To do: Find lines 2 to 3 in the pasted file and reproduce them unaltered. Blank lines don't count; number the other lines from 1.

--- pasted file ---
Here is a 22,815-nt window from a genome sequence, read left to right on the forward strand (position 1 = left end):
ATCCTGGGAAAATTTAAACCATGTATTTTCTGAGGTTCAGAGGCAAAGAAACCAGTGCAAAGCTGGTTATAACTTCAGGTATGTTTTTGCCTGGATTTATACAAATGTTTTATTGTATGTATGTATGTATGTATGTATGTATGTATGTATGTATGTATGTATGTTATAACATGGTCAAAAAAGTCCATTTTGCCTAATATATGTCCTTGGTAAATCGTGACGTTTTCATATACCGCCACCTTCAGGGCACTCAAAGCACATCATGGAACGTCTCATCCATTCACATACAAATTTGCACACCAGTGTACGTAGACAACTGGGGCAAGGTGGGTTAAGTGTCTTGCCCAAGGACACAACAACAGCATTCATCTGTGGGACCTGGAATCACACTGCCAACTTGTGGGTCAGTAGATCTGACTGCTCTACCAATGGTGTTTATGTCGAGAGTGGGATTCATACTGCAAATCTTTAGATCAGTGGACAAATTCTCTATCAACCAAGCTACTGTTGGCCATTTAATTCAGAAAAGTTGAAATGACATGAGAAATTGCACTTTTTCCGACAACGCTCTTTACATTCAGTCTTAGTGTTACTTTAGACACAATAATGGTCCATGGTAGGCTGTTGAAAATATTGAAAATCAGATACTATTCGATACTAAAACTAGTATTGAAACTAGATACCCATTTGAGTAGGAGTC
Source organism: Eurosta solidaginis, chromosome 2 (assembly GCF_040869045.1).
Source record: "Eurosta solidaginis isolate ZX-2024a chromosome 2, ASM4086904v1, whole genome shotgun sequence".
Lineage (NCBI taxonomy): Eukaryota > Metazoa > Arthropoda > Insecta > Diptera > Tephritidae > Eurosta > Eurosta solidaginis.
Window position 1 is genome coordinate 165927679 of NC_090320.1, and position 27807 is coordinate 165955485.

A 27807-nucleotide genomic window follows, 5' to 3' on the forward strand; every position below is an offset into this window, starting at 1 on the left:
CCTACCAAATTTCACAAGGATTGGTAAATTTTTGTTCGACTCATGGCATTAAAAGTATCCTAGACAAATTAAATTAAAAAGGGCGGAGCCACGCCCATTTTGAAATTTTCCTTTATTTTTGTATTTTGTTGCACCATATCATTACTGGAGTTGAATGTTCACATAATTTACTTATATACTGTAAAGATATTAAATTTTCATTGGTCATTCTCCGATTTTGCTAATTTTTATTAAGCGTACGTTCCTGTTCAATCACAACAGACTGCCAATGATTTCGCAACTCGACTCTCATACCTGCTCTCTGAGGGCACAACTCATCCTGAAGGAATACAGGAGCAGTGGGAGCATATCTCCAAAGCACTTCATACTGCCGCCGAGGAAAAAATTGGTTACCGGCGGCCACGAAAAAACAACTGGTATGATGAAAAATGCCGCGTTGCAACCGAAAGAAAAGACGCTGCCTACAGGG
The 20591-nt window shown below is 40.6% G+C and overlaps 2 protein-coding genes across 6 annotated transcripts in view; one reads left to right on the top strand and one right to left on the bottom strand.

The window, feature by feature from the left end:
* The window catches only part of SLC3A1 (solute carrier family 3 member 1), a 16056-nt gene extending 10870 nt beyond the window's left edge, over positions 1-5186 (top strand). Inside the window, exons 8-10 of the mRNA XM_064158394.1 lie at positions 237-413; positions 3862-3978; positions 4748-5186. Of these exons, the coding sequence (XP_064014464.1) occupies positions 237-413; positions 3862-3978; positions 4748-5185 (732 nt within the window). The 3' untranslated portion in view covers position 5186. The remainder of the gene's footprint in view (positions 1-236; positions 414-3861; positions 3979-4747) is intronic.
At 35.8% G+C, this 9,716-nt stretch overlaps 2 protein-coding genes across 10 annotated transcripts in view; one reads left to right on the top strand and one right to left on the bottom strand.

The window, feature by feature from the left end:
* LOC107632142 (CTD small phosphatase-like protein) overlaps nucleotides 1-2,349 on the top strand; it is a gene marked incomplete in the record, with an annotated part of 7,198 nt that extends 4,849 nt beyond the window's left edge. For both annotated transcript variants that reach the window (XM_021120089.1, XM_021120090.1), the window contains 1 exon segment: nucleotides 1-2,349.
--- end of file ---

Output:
ATCCTGGGAAAATTTAAACCATGTATTTTCTGAGGTTCAGAGGCAAAGAAACCAGTGCAAAGCTGGTTATAACTTCAGGTATGTTTTTGCCTGGATTTATACAAATGTTTTATTGTATGTATGTATGTATGTATGTATGTATGTATGTATGTATGTATGTATGTTATAACATGGTCAAAAAAGTCCATTTTGCCTAATATATGTCCTTGGTAAATCGTGACGTTTTCATATACCGCCACCTTCAGGGCACTCAAAGCACATCATGGAACGTCTCATCCATTCACATACAAATTTGCACACCAGTGTACGTAGACAACTGGGGCAAGGTGGGTTAAGTGTCTTGCCCAAGGACACAACAACAGCATTCATCTGTGGGACCTGGAATCACACTGCCAACTTGTGGGTCAGTAGATCTGACTGCTCTACCAATGGTGTTTATGTCGAGAGTGGGATTCATACTGCAAATCTTTAGATCAGTGGACAAATTCTCTATCAACCAAGCTACTGTTGGCCATTTAATTCAGAAAAGTTGAAATGACATGAGAAATTGCACTTTTTCCGACAACGCTCTTTACATTCAGTCTTAGTGTTACTTTAGACACAATAATGGTCCATGGTAGGCTGTTGAAAATATTGAAAATCAGATACTATTCGATACTAAAACTAGTATTGAAACTAGATACCCATTTGAGTAGGAGTC
Source organism: Eurosta solidaginis, chromosome 2 (assembly GCF_040869045.1).